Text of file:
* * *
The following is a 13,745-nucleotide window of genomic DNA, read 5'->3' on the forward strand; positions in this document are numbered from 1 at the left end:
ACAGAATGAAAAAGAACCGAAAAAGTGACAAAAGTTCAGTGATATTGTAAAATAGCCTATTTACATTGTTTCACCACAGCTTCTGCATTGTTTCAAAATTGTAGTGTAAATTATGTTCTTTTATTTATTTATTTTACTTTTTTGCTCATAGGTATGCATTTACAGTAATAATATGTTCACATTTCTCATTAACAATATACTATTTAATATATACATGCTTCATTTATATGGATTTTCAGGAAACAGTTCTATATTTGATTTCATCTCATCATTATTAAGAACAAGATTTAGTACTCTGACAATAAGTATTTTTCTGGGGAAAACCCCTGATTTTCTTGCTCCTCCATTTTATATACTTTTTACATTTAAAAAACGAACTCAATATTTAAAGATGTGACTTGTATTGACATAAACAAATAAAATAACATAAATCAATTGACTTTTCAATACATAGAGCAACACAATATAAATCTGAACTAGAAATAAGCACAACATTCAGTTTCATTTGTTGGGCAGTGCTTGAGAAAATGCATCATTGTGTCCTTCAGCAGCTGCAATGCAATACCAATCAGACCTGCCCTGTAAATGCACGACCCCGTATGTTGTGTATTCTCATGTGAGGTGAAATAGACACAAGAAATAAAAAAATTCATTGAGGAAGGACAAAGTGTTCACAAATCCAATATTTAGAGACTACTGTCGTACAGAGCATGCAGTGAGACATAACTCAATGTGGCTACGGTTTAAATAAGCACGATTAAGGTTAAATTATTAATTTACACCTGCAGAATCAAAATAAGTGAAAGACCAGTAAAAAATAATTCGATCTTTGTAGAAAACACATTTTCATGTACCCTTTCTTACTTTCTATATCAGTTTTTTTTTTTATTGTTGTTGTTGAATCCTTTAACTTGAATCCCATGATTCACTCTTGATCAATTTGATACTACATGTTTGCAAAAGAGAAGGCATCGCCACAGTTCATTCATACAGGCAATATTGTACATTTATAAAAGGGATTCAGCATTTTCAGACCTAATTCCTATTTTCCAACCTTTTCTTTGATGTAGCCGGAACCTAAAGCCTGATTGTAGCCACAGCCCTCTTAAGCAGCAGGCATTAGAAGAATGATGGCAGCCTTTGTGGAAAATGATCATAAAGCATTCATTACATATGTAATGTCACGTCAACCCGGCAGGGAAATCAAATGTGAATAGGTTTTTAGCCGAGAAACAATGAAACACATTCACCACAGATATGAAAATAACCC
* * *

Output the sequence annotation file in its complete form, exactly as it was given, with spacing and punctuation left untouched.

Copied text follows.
The following is a 13,745-nucleotide window of genomic DNA, read 5'->3' on the forward strand; positions in this document are numbered from 1 at the left end:
ACAGAATGAAAAAGAACCGAAAAAGTGACAAAAGTTCAGTGATATTGTAAAATAGCCTATTTACATTGTTTCACCACAGCTTCTGCATTGTTTCAAAATTGTAGTGTAAATTATGTTCTTTTATTTATTTATTTTACTTTTTTGCTCATAGGTATGCATTTACAGTAATAATATGTTCACATTTCTCATTAACAATATACTATTTAATATATACATGCTTCATTTATATGGATTTTCAGGAAACAGTTCTATATTTGATTTCATCTCATCATTATTAAGAACAAGATTTAGTACTCTGACAATAAGTATTTTTCTGGGGAAAACCCCTGATTTTCTTGCTCCTCCATTTTATATACTTTTTACATTTAAAAAACGAACTCAATATTTAAAGATGTGACTTGTATTGACATAAACAAATAAAATAACATAAATCAATTGACTTTTCAATACATAGAGCAACACAATATAAATCTGAACTAGAAATAAGCACAACATTCAGTTTCATTTGTTGGGCAGTGCTTGAGAAAATGCATCATTGTGTCCTTCAGCAGCTGCAATGCAATACCAATCAGACCTGCCCTGTAAATGCACGACCCCGTATGTTGTGTATTCTCATGTGAGGTGAAATAGACACAAGAAATAAAAAAATTCATTGAGGAAGGACAAAGTGTTCACAAATCCAATATTTAGAGACTACTGTCGTACAGAGCATGCAGTGAGACATAACTCAATGTGGCTACGGTTTAAATAAGCACGATTAAGGTTAAATTATTAATTTACACCTGCAGAATCAAAATAAGTGAAAGACCAGTAAAAAATAATTCGATCTTTGTAGAAAACACATTTTCATGTACCCTTTCTTACTTTCTATATCAGTTTTTTTTTTTATTGTTGTTGTTGAATCCTTTAACTTGAATCCCATGATTCACTCTTGATCAATTTGATACTACATGTTTGCAAAAGAGAAGGCATCGCCACAGTTCATTCATACAGGCAATATTGTACATTTATAAAAGGGATTCAGCATTTTCAGACCTAATTCCTATTTTCCAACCTTTTCTTTGATGTAGCCGGAACCTAAAGCCTGATTGTAGCCACAGCCCTCTTAAGCAGCAGGCATTAGAAGAATGATGGCAGCCTTTGTGGAAAATGATCATAAAGCATTCATTACATATGTAATGTCACGTCAACCCGGCAGGGAAATCAAATGTGAATAGGTTTTTAGCCGAGAAACAATGAAACACATTCACCACAGATATGAAAATAACCC